Sometimes the therapy comes from talking it out…So often we need someone to help us to let go. Our physical yoga practice on the mat can help facilitate this release on a day to day basis. Ancient wisdom clearly knew this! As we practise and increase our flexibility and our mobility, we are literally releasing the tension held in the tissues around the joints…

But our practice off the mat (when we are literally living our yoga) is the time when we can extend our practice our beyond ourselves – to be the person that listens, to perhaps be the witness for someone else’s healing…

All of our yesterdays and the beauty of yoga

We are a function of all of our yesterdays – in our previous experiences, our previous beliefs and our previous reactions…and this literally creates our ‘physicalness’ – our body and our reality. This is not to say that yesterday has to inform our tomorrow. We always have a choice. With work and focus, we can make a choice, we can let go of the tension and change our experience of being in the world.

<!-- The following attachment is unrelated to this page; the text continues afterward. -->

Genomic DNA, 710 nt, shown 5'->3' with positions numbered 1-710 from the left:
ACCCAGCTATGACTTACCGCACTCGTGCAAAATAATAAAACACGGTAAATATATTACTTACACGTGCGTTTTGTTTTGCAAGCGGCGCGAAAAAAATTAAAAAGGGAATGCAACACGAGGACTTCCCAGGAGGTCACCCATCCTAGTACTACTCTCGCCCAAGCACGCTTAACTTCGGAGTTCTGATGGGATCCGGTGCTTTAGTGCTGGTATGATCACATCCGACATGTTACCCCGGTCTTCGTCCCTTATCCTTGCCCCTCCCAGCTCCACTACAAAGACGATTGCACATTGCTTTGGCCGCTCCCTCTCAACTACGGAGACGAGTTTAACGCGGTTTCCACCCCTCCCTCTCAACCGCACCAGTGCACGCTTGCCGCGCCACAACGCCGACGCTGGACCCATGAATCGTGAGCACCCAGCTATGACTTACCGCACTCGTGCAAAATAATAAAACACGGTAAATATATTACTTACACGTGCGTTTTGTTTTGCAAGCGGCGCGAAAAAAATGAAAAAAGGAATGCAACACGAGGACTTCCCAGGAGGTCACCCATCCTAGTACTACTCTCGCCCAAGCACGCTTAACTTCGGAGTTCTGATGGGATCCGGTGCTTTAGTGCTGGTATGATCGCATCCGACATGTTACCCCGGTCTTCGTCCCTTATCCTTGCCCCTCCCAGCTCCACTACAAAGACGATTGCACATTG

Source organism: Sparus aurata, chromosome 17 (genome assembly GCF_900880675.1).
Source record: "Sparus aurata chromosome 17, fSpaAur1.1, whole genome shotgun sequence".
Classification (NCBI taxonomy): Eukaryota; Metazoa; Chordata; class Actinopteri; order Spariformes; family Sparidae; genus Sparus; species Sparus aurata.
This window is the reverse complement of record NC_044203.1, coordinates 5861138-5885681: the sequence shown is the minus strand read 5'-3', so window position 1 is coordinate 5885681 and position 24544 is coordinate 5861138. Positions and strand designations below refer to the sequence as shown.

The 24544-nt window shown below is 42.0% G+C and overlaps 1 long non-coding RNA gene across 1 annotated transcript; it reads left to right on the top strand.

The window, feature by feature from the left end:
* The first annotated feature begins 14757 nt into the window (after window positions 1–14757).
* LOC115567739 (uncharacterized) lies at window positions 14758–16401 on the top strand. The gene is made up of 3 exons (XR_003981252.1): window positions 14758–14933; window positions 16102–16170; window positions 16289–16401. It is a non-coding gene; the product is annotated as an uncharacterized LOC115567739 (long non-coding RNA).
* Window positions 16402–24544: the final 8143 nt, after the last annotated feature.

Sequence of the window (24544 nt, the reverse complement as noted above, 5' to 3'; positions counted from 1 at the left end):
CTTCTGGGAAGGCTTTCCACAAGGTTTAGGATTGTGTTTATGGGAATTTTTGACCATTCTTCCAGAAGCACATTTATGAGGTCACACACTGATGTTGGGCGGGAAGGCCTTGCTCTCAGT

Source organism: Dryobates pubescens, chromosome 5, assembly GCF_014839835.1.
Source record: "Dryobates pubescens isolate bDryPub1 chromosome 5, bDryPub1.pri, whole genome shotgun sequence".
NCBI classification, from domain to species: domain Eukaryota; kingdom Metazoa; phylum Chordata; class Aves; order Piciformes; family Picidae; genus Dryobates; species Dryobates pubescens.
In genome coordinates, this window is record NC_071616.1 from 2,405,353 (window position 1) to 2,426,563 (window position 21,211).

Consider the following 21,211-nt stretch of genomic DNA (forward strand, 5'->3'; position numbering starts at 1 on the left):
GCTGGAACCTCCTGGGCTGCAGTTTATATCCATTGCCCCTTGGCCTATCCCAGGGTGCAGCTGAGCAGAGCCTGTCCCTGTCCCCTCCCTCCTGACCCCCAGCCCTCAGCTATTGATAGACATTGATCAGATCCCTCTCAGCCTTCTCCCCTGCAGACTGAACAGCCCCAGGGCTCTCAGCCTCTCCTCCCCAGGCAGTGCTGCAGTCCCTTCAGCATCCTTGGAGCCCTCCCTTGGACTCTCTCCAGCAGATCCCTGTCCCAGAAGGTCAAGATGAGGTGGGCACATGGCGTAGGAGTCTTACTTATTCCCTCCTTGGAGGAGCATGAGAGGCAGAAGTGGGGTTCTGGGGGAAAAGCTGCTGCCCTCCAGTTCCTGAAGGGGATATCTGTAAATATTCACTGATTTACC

Every time we get on the mat, every time we interact with someone – every time we take a breath, in fact – we have a choice about what we do with the opportunity. We can choose to repeat what we did yesterday – move the same, think the same, behave the same, expect the same – or we can choose a different way. Therein lies the beauty of yoga – it allows us to be who we want to be today…on so many different levels. 

More in Dawn’s series:

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Dawn Meredith-DaviesHolistic physiotherapist, running movement specialist and yoga teacher, Dawn Meredith-Davies has spent over a decade utilising the powerful benefits of yoga to help others heal from their pain (or to improve their running!). Find her over at where she shares her knowledge about our interconnected experiences.